The General Election is finally coming to a close today, as people head to the ballot boxes to cast their vote.
The campaigns have neither been all that informative nor edifying – with plenty of baseless hyperbole banded about by all sides.
We are told that Labour crashed the economy the last time they were in power and will do so again. And I suppose they also crashed the US and European economies at the same time? The truth is, whoever was in power, the economy would have crashed then eventually recovered.
We are told that the Conservatives will destroy the NHS. They will privatise it, say Labour; putting profits before people. But both parties have introduced more private providers to inject some competition and choice into the health service. Besides, it’s the profit motives of Aldi and Asda that puts food on my table each day, not a National Food Service. The interesting debates about healthcare are obscured beneath these emotional bleatings.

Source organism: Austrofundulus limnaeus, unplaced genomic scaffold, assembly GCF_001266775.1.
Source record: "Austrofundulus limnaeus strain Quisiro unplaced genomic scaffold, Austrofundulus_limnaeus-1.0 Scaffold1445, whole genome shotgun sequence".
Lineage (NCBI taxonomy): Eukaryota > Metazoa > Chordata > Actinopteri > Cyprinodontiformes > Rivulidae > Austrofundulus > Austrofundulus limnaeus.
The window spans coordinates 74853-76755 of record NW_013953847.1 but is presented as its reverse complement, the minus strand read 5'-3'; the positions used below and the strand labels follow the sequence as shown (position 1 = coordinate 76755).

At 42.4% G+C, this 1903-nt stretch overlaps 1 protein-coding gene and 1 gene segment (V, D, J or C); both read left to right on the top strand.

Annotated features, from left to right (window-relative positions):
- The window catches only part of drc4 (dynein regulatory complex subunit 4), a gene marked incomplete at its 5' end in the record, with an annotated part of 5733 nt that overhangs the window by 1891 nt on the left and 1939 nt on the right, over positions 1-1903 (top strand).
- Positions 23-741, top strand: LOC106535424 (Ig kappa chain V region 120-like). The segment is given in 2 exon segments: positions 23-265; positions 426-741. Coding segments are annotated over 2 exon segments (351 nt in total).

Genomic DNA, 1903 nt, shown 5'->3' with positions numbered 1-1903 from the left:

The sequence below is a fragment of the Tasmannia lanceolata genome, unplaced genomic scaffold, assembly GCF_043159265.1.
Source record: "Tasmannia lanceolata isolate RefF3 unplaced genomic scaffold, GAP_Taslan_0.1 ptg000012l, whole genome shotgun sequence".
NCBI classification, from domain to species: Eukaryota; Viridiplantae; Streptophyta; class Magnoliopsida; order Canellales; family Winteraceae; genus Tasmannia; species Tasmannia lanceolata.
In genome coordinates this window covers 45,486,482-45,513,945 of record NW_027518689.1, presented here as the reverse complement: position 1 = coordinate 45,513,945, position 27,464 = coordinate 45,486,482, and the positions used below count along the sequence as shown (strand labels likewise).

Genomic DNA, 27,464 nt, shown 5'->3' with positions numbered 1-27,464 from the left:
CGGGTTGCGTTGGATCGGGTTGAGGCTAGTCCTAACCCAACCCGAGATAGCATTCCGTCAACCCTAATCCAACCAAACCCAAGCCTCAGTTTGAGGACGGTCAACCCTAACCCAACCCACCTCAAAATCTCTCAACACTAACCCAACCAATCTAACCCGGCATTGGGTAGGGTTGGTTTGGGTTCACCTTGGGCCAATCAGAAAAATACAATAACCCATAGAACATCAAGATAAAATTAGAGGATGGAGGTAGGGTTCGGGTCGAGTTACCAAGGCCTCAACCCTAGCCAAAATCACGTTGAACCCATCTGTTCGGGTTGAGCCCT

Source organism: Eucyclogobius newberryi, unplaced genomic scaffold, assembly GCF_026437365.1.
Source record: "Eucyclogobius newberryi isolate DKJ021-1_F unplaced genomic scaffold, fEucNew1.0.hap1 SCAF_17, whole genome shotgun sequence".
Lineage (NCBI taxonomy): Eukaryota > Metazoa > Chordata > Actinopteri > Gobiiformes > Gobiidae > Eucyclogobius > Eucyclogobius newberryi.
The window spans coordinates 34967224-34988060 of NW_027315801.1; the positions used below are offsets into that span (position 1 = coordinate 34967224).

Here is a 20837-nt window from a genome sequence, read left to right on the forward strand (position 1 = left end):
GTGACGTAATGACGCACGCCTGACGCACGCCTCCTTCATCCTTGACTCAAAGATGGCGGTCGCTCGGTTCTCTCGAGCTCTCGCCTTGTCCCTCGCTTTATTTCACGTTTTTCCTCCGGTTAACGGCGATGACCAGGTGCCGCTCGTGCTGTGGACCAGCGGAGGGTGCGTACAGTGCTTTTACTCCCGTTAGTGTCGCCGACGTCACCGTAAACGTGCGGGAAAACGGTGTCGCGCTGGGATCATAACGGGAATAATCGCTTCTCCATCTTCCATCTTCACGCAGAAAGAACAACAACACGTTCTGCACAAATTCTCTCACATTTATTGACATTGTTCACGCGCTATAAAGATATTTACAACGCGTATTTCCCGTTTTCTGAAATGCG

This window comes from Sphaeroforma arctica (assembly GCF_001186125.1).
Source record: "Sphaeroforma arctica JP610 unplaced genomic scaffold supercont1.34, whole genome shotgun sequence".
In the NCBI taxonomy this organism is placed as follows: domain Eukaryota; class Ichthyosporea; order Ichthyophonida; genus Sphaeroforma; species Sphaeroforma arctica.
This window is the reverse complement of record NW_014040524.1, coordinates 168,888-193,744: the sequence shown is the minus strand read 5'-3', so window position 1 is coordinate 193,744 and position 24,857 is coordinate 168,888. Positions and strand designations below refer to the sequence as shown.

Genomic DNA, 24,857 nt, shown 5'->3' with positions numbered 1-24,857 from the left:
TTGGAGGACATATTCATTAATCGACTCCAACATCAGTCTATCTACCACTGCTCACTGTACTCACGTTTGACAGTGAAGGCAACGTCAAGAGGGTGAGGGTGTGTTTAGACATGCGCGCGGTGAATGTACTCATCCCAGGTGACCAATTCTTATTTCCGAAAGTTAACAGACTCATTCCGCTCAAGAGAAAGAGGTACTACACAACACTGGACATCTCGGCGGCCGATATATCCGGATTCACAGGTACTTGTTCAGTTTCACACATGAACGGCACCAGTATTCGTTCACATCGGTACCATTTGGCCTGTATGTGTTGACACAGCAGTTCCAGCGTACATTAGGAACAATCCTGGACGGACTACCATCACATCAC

Whoever wins, they’ll pursue some daft aims they neither can nor should achieve. They’ll also neglect some really important things. How do we build enough homes to stop the younger generation being priced out forever? What do we do about our appalling productivity record? How should we adapt to the opportunities and challenges of an ageing population? What should Britain’s role in the world be, and are we prepared to pay for it?
Ultimately though, politics has very little to offer in the important things in life. It can’t make someone fall in love with you. It can’t give you a sense of rhythm, or make your jokes any funnier. It can’t bring loved ones back from the dead. It can’t make people more polite and considerate.
As Samuel Johnson said,
How small, of all that human hearts endure,
That part which laws or kings can cause or cure.